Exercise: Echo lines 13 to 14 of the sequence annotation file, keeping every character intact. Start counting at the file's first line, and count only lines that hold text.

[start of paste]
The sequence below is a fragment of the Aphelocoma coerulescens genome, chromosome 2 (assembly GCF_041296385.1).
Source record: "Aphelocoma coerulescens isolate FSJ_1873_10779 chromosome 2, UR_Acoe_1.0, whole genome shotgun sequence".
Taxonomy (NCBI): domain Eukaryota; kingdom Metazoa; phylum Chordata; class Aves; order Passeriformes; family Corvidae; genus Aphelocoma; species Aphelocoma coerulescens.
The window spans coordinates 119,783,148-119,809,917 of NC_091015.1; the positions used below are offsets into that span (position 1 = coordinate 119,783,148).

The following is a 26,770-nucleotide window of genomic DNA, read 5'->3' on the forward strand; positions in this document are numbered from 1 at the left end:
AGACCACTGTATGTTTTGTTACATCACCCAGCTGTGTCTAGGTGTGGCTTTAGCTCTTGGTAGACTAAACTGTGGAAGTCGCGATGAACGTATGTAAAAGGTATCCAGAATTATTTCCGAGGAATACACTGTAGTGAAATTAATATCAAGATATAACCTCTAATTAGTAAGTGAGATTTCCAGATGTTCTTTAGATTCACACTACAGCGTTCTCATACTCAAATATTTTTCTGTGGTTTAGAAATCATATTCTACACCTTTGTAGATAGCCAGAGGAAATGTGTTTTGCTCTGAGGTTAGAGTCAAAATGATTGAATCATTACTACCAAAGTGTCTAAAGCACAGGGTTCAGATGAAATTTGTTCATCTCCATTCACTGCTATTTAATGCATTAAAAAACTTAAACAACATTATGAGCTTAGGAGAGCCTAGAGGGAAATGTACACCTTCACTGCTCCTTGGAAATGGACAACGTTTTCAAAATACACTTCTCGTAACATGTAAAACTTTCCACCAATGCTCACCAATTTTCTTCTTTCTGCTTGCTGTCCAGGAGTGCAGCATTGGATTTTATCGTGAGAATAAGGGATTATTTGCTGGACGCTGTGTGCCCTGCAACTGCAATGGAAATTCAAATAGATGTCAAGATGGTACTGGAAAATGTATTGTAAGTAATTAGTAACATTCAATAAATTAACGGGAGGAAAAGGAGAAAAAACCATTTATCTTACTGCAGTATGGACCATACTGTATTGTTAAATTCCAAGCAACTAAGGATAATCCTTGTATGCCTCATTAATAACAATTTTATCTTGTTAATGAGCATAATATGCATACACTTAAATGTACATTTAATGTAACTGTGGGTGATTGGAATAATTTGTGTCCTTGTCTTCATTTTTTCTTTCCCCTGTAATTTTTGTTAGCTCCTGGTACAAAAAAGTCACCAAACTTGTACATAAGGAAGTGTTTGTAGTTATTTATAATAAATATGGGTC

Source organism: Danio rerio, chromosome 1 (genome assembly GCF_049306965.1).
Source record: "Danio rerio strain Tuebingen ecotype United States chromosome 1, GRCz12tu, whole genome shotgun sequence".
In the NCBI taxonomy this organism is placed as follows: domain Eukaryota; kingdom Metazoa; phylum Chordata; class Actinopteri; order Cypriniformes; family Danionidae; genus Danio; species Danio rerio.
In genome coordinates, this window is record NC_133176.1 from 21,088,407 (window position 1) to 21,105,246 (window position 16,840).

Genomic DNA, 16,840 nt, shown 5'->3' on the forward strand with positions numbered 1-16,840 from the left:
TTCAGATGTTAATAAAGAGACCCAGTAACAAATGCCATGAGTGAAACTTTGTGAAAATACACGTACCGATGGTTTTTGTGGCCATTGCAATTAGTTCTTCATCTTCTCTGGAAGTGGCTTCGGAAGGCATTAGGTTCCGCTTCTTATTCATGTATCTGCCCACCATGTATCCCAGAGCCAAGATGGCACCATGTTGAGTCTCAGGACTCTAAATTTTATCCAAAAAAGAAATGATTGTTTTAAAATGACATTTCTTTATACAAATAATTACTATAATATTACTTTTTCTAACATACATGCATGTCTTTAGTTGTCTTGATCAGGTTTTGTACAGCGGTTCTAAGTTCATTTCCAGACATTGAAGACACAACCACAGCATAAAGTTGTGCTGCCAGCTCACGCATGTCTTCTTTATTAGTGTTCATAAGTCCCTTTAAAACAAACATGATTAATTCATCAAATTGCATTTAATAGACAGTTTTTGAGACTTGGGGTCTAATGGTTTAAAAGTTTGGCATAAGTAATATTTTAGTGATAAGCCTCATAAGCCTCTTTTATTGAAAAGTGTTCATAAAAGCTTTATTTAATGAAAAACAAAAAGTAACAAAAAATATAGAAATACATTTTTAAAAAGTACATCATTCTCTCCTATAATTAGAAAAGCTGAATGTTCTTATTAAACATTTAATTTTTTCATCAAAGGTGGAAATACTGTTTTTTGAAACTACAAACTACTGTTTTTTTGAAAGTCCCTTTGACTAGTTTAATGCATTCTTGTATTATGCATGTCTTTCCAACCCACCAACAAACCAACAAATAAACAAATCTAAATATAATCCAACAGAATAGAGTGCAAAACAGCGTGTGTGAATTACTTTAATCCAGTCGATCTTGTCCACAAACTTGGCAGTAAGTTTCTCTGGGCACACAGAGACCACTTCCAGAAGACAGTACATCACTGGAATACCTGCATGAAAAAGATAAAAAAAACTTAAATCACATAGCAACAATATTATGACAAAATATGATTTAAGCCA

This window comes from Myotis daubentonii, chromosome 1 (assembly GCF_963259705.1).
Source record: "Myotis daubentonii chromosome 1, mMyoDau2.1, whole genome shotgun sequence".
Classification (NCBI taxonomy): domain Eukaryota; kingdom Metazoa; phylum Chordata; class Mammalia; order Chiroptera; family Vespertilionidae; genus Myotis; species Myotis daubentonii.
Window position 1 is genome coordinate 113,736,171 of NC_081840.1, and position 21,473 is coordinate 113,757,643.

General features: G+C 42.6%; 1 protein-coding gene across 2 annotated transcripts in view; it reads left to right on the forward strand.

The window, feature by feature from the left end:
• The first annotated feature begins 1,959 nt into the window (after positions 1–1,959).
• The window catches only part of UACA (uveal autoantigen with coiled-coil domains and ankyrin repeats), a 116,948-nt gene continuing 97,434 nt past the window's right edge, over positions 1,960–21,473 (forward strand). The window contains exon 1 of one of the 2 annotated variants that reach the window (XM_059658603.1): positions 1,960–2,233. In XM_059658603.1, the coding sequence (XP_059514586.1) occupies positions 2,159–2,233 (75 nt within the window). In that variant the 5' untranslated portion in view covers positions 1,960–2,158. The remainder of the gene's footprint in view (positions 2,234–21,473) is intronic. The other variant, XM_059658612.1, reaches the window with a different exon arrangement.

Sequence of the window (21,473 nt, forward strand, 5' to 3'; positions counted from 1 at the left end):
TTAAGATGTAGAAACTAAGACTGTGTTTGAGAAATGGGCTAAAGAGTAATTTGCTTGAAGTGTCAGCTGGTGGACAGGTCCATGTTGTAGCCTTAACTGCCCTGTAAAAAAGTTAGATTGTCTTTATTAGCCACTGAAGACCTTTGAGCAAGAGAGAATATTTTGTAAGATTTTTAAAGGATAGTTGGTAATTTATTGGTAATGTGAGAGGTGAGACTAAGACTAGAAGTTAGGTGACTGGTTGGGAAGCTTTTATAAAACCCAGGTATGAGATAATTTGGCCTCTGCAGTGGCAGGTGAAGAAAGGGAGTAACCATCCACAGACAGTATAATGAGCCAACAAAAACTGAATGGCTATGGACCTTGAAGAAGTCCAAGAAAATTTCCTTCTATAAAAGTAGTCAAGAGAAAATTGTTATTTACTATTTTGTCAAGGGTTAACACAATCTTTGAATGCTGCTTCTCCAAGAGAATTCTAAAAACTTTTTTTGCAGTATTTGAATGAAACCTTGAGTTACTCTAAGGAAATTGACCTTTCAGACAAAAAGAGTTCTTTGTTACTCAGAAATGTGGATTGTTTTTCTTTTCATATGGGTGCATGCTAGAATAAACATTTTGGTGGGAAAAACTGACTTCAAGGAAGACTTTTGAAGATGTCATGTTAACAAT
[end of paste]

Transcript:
This window comes from Myotis daubentonii, chromosome 1 (assembly GCF_963259705.1).
Source record: "Myotis daubentonii chromosome 1, mMyoDau2.1, whole genome shotgun sequence".